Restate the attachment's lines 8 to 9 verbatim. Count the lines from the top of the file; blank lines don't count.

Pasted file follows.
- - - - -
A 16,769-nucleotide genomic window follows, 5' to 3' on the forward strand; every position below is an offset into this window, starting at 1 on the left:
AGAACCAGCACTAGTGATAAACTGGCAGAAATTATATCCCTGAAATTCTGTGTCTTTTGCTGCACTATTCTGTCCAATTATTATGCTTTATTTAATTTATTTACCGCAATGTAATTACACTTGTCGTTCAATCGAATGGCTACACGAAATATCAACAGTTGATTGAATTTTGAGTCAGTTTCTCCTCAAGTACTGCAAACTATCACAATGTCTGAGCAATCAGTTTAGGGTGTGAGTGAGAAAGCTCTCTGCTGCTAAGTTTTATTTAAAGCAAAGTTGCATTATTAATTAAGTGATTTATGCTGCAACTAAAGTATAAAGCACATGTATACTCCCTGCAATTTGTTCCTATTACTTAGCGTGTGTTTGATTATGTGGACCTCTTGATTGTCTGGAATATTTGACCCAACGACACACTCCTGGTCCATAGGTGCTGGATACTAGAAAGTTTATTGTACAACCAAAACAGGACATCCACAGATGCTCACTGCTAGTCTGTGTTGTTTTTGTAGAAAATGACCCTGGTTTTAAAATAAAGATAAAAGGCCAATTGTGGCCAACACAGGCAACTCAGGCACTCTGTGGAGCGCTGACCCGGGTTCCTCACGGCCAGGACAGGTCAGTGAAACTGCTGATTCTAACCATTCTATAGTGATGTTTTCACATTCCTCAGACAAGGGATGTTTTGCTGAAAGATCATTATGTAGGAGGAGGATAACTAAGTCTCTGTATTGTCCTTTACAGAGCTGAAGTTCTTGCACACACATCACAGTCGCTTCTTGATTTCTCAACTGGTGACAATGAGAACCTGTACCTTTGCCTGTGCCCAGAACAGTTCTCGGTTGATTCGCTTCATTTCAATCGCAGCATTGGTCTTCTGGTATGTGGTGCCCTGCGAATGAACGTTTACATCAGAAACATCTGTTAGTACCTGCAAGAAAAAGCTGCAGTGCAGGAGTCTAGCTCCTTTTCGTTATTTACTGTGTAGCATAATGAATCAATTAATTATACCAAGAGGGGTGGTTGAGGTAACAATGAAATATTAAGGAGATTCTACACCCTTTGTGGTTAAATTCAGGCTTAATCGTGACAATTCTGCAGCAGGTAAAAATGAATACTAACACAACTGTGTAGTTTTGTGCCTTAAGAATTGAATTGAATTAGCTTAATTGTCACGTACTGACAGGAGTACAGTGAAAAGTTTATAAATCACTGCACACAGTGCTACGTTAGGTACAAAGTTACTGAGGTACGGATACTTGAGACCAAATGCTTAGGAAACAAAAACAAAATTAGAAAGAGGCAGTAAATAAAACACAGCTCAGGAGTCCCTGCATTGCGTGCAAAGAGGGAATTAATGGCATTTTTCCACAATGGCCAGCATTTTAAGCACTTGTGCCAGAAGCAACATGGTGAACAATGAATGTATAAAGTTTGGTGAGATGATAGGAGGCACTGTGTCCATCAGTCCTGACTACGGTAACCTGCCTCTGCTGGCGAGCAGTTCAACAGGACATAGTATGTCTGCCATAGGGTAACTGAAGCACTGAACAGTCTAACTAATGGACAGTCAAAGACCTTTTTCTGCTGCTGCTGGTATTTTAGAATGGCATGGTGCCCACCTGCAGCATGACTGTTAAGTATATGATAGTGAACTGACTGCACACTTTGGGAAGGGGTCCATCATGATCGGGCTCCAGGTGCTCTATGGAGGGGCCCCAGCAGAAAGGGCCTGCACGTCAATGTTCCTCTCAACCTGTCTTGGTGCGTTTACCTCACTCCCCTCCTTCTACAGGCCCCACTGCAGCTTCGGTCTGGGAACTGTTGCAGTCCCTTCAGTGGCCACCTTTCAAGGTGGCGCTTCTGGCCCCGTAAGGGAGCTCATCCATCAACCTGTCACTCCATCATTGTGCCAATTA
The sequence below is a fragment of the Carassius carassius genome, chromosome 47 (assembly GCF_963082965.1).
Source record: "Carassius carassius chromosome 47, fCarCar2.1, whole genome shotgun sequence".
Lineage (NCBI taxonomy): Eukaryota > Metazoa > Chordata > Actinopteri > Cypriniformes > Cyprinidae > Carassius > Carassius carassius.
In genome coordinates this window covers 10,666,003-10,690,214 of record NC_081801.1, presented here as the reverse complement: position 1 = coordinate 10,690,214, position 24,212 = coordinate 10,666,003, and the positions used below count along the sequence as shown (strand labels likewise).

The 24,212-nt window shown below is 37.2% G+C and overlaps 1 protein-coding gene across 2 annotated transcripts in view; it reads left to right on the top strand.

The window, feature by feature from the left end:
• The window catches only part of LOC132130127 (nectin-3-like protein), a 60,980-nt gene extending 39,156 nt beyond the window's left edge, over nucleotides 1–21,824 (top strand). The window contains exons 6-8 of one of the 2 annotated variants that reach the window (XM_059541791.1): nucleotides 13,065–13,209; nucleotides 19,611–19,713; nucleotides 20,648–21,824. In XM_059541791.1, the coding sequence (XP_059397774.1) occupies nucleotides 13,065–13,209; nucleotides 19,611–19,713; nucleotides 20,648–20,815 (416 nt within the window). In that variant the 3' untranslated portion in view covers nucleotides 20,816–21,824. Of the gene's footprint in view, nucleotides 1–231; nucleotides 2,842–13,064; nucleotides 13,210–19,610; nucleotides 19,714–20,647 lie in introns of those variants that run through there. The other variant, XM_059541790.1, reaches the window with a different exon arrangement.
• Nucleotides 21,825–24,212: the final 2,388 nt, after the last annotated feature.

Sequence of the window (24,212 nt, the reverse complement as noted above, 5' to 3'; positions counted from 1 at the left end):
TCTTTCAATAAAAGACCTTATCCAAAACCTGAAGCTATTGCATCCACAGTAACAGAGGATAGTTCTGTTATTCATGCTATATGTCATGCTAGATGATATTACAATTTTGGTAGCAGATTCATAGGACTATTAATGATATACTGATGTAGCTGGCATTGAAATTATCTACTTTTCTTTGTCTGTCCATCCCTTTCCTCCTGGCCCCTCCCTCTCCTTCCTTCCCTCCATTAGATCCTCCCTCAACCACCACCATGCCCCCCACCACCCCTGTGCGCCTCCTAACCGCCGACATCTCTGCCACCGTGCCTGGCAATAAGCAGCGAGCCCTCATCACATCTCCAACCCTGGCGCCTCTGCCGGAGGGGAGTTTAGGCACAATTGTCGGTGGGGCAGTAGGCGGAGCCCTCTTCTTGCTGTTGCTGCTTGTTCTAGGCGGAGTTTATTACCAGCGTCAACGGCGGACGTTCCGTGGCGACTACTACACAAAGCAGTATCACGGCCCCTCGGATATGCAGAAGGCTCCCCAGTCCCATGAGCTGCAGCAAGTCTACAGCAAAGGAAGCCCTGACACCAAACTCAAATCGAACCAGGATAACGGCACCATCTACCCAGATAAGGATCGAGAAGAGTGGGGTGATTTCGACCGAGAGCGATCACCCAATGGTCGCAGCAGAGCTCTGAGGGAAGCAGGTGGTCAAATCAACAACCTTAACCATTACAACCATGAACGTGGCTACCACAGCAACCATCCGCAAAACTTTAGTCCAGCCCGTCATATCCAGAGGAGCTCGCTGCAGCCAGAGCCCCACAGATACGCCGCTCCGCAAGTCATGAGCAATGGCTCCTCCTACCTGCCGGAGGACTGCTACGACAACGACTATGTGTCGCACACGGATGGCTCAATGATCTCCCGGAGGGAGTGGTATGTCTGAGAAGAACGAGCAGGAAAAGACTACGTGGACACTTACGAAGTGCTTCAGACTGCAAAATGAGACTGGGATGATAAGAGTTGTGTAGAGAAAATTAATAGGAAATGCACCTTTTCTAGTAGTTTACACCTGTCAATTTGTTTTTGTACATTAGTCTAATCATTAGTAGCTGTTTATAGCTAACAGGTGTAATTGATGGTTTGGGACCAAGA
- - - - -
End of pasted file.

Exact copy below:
The window, feature by feature from the left end:
• The window catches only part of LOC132130127 (nectin-3-like protein), a 60,980-nt gene extending 39,156 nt beyond the window's left edge, over nucleotides 1–21,824 (top strand). The window contains exons 6-8 of one of the 2 annotated variants that reach the window (XM_059541791.1): nucleotides 13,065–13,209; nucleotides 19,611–19,713; nucleotides 20,648–21,824. In XM_059541791.1, the coding sequence (XP_059397774.1) occupies nucleotides 13,065–13,209; nucleotides 19,611–19,713; nucleotides 20,648–20,815 (416 nt within the window). In that variant the 3' untranslated portion in view covers nucleotides 20,816–21,824. Of the gene's footprint in view, nucleotides 1–231; nucleotides 2,842–13,064; nucleotides 13,210–19,610; nucleotides 19,714–20,647 lie in introns of those variants that run through there. The other variant, XM_059541790.1, reaches the window with a different exon arrangement.